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FSU / Philosophy / PHI 2010 / What makes friendship sometimes questionable in philosophical and ethi

What makes friendship sometimes questionable in philosophical and ethi

What makes friendship sometimes questionable in philosophical and ethi

Description

School: Florida State University
Department: Philosophy
Course: Introduction to Philosophy
Professor: Clarke
Term: Fall 2016
Tags: friendship, Identity, and consciousness
Cost: 50
Name: Final Exam Study Guide
Description: These 4 pages of notes cover the multiple choice section of our final exam (Friendship, Identity, and Consciousness).
Uploaded: 04/26/2016
10 Pages 49 Views 9 Unlocks
Reviews


Final Exam Study Guide for Multiple  Choice Section


What makes friendship sometimes questionable in philosophical and ethical terms?



∙ There are certain aspects of friendship that make it questionable in a  philosophical or ethical context.

∙ This is the partiality aspect of friendship, or why we are partial  (in favor) to our friends in terms of how we act, feel, and think  towards them.

∙ Special objects such as heirlooms (let’s say your grandmother’s  necklace) are also specific in love because if we lose them we don’t  want a new one just like it, we want that specific object/necklace.  (People give objects meanings).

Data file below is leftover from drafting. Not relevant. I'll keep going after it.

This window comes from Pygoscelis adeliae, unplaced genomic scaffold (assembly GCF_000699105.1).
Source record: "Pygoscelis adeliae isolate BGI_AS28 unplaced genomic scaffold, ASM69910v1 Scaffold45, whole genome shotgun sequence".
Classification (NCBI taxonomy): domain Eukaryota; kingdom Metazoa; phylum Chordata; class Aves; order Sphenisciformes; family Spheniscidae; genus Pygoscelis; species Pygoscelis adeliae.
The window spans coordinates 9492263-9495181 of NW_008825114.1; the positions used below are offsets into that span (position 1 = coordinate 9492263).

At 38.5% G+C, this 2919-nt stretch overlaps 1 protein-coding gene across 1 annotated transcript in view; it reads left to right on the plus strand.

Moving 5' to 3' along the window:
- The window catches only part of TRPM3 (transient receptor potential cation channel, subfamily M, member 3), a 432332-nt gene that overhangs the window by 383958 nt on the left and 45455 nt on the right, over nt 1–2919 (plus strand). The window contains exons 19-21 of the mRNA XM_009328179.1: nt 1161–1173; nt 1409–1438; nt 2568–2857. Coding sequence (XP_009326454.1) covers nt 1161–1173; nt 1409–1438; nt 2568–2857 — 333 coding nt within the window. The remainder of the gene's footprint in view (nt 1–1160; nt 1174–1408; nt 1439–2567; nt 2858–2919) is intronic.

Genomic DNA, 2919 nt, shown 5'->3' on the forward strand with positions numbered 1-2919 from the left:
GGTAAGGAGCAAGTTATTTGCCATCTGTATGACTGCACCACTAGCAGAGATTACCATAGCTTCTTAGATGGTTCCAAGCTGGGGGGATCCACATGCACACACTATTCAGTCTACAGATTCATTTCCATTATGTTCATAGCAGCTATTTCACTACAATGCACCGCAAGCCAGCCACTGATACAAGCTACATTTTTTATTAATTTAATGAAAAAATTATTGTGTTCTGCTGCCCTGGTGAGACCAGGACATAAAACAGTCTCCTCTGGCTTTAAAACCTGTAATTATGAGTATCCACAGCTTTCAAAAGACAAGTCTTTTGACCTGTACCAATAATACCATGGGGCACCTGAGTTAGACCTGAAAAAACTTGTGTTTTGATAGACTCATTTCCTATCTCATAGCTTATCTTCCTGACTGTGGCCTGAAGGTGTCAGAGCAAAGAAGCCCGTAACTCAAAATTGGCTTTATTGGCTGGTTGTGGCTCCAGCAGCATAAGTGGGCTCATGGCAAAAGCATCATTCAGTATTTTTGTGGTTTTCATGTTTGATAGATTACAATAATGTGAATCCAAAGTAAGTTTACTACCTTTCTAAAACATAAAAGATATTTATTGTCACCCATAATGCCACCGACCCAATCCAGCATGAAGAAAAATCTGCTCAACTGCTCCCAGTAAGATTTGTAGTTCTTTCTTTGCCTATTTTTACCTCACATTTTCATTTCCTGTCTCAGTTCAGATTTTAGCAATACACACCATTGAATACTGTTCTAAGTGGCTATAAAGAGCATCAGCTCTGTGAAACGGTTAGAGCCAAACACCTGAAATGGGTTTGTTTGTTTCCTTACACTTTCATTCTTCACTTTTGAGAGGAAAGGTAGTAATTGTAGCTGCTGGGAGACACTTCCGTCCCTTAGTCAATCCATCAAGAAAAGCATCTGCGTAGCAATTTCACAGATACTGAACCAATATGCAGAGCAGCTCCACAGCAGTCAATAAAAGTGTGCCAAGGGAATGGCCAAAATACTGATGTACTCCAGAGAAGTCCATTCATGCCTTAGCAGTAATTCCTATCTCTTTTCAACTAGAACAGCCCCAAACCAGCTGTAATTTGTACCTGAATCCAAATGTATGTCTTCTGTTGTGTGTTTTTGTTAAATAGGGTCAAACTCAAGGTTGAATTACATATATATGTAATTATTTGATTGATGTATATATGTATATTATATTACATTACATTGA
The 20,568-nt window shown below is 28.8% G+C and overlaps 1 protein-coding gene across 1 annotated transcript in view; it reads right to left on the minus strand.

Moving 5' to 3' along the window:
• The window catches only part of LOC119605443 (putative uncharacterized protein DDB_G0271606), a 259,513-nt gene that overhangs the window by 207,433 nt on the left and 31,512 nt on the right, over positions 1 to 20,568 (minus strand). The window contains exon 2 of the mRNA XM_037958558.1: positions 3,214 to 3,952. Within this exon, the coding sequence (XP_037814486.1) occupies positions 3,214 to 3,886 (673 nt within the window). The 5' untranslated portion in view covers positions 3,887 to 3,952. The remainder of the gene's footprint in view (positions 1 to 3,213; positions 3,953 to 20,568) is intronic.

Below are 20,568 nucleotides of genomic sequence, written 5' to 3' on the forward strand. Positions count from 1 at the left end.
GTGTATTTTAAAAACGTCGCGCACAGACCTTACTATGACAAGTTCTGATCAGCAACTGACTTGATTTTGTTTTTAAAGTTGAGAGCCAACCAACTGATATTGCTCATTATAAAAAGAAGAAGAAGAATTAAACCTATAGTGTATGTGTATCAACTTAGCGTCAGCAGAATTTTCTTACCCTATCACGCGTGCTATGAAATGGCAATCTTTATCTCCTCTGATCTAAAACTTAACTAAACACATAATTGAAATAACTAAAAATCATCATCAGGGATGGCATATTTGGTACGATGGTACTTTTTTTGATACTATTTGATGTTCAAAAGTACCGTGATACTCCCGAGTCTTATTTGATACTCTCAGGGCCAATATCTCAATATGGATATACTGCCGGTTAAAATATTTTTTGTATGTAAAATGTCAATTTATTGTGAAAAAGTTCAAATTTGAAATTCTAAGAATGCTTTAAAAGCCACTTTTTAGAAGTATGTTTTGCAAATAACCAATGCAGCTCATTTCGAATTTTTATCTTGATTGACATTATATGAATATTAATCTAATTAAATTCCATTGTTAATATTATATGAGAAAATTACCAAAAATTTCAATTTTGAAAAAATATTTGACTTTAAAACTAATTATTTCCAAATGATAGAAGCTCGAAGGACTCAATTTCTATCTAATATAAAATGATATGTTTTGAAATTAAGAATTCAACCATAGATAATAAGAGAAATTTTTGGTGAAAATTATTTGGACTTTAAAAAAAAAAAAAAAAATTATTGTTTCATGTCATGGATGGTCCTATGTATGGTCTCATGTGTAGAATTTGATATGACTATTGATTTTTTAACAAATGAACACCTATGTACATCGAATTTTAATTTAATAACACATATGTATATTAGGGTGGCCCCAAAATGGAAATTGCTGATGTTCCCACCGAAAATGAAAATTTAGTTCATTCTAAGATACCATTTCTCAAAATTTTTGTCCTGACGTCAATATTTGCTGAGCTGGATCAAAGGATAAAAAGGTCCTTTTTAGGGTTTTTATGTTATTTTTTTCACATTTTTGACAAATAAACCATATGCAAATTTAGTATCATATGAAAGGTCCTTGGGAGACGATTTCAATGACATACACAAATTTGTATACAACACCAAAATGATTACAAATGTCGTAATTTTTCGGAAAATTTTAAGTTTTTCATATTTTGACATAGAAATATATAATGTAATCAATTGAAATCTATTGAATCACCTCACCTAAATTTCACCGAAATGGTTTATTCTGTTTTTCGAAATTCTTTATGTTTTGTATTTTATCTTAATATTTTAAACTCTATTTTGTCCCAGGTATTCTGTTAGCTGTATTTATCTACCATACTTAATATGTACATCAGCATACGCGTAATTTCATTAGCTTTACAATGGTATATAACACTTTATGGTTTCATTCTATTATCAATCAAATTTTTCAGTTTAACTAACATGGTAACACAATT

∙ Similarly, if your friend had a twin, your friend would still not be able to be replaced by their twin because friends are not “fungible”; that is,  they are not able to be replaced by someone identical, unlike money.  


How does artistotle view the notion of friendship?



Don't forget about the age old question of What is the function of mullerian ducts?

∙ We are attracted to our friends (Greek word for this kind of love is  philia) based on similar personality traits such as similar taste in music  and hobbies as well as in characteristics we find honorable in them,  like being trustworthy. We also discuss several other topics like Which nervous system is responsible for receiving and responding to information throught our sensory receptor sites?

∙ According to Aristotle, friends make an integral part of a happy life.  ∙ Aristotle discusses friendship based in pleasure, virtue, and utility. Don't forget about the age old question of What do textbooks illustrate?

1. Pleasure (doing things you have in common like sports)

2. Utility (caring for each other’s happiness because friendship is  beneficial – think having support for your dream and then  

supporting your friend’s dream too and wishing him well)